I had some extra points in my CD Japan account following that spending surge on its website for Xmas, so of course, I took full advantage of my status and did a bit more shopping. One of the two discs that I trained my target scope on happened to the one pictured above: "Moonlight Island" by husky-voiced Haruko Kuwana（桑名晴子）. I first saw this listed in "Japanese City Pop" and wondered about the tracks in it. Looking at the cover, I had also assumed that the designer must have pulled out part of a photo of a bathing beauty from the 1940s....except that it was actually the lower half of Kuwana herself (oops!). In sheepish apology, I do have to say that she had nice gams in that photo.
"Moonlight Island" was Kuwana's 3rd album from 1982, and it is an album of cover songs of New Music material given an urban sheen. The one reason I decided to pull the trigger on this one was on the strength of her cover of Bread & Butter's "Ano Koro no Mama" （あの頃のまま）which I found on YouTube and is one of the tracks of this album.
Another winning track is her version of the New Music/City Pop classic, "Downtown" originally by Tatsuro Yamashita（山下達郎）and Ginji Ito（伊藤銀次）. The video above is actually another songstress doing the Kuwana version (a cover of a cover, as it were), but notice that I did not use the word "unfortunately" at the beginning of this sentence. It is a good take of how I heard it in "Moonlight Island". The Kuwana version is in English (lyrics by Linda Hennrick) and skews a bit more to the 1975 Yamashita arrangement rather than the 1980 update for EPO's debut. Still, no complaints from me here though when push comes to shove, I'll always go with the Princess of City Pop.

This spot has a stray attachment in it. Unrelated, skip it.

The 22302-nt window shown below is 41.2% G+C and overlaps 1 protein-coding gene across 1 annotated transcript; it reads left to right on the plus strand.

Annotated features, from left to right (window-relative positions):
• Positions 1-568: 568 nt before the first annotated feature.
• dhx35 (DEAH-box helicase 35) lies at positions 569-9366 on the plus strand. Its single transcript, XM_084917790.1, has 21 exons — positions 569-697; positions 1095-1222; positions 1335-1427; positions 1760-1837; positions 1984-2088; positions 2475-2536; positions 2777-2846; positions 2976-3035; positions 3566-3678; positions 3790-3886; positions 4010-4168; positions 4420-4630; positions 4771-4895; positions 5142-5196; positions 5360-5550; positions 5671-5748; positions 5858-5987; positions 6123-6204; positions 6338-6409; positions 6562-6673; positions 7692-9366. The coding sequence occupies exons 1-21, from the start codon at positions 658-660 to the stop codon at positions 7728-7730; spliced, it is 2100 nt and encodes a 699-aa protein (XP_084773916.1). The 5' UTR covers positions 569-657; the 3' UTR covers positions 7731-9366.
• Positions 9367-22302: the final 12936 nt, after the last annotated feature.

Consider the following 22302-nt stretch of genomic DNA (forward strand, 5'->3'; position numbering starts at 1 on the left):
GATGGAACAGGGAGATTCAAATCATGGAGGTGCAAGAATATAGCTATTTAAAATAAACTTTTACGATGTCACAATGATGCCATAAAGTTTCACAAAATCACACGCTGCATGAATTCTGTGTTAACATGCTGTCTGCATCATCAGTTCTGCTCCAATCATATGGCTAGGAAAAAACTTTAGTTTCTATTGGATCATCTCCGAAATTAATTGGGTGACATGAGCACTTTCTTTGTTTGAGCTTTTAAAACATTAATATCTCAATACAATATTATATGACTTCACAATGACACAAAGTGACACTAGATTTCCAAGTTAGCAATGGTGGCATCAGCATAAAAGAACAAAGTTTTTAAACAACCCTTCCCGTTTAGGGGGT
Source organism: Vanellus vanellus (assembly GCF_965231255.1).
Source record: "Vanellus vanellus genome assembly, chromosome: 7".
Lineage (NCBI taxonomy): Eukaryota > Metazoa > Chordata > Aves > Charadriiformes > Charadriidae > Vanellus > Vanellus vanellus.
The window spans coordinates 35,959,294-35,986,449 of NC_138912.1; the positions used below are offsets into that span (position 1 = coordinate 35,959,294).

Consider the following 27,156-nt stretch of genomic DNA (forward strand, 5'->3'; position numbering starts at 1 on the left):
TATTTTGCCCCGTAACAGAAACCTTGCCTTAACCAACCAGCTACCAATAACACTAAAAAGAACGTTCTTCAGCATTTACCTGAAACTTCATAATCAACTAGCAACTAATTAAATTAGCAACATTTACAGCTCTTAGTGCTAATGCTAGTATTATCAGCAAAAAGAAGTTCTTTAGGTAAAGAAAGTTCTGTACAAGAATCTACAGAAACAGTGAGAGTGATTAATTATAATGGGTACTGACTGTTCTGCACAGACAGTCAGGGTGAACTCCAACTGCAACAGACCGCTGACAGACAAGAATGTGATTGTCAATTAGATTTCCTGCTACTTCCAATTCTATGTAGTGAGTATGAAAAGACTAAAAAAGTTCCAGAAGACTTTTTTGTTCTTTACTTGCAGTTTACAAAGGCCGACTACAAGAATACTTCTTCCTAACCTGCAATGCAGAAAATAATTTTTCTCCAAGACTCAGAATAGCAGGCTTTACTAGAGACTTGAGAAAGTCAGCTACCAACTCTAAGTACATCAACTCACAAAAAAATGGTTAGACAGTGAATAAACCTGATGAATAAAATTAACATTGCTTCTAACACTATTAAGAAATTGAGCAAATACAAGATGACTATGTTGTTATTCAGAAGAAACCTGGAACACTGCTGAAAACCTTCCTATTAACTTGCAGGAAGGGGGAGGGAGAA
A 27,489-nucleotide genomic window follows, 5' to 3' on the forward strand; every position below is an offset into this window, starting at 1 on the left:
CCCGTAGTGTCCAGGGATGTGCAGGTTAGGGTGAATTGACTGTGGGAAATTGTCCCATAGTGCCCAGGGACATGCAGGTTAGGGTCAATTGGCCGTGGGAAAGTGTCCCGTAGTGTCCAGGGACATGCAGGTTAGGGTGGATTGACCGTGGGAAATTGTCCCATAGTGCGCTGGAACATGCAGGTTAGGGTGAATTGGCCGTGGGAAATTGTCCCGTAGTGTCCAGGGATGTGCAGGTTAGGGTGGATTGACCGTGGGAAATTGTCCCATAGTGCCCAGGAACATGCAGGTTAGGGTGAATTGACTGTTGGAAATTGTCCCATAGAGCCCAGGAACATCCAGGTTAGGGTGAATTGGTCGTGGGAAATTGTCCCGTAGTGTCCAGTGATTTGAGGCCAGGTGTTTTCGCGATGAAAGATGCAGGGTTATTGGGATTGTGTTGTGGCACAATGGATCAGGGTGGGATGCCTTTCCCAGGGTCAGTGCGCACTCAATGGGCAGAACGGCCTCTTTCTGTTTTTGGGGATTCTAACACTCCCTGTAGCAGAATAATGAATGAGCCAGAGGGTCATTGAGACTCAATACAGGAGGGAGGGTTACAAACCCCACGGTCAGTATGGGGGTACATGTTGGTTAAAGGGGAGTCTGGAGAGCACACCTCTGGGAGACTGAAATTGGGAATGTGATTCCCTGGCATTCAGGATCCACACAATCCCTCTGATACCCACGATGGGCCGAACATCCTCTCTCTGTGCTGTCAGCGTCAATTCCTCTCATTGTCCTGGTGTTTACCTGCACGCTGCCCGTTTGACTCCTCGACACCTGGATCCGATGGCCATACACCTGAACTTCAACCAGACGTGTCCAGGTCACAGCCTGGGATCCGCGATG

"I Love You" is a track that was written in English in the first place as a B-side to soulful Hiro Tsunoda's（つのだ☆ひろ）1973 single, "Mary Jane". Tsunoda was the composer here with Christopher Lyn as the lyricist. Kuwana does a fine job with her vocals, and liner notes in her album mention that this is probably not the only time that "I Love You" has been covered.
Another lovely ballad from the album is "Yoru no Umi" (夜の海...Night Ocean) which is a cover of her late brother's (Masahiro Kuwana...桑名正博) song from his debut album "Who Are You?" (1976). Much like the rest of the songs on "Moonlight Island", Halko's version has that soiree feel of 80s City Pop compared to her brother's quiet Latin-tinged original. But after listening to the live version above, you can listen to both siblings' takes in the video below. By the way, Halko was the backing vocal on Masahiro's original.
Considering my early impression that this was a pretty rare album, I think I'm pretty lucky to have been able to find the videos for the tracks on "Moonlight Island". Like any new purchase, some of the songs leaped right out at me while others I'll have to break in gently. Still, I'm happy to have spent my points on Haruko. I may even be interested in investing in her debut album from 1978, "Million Stars".
|My two new purchases, Haruka Kuwana|
and Ginji Ito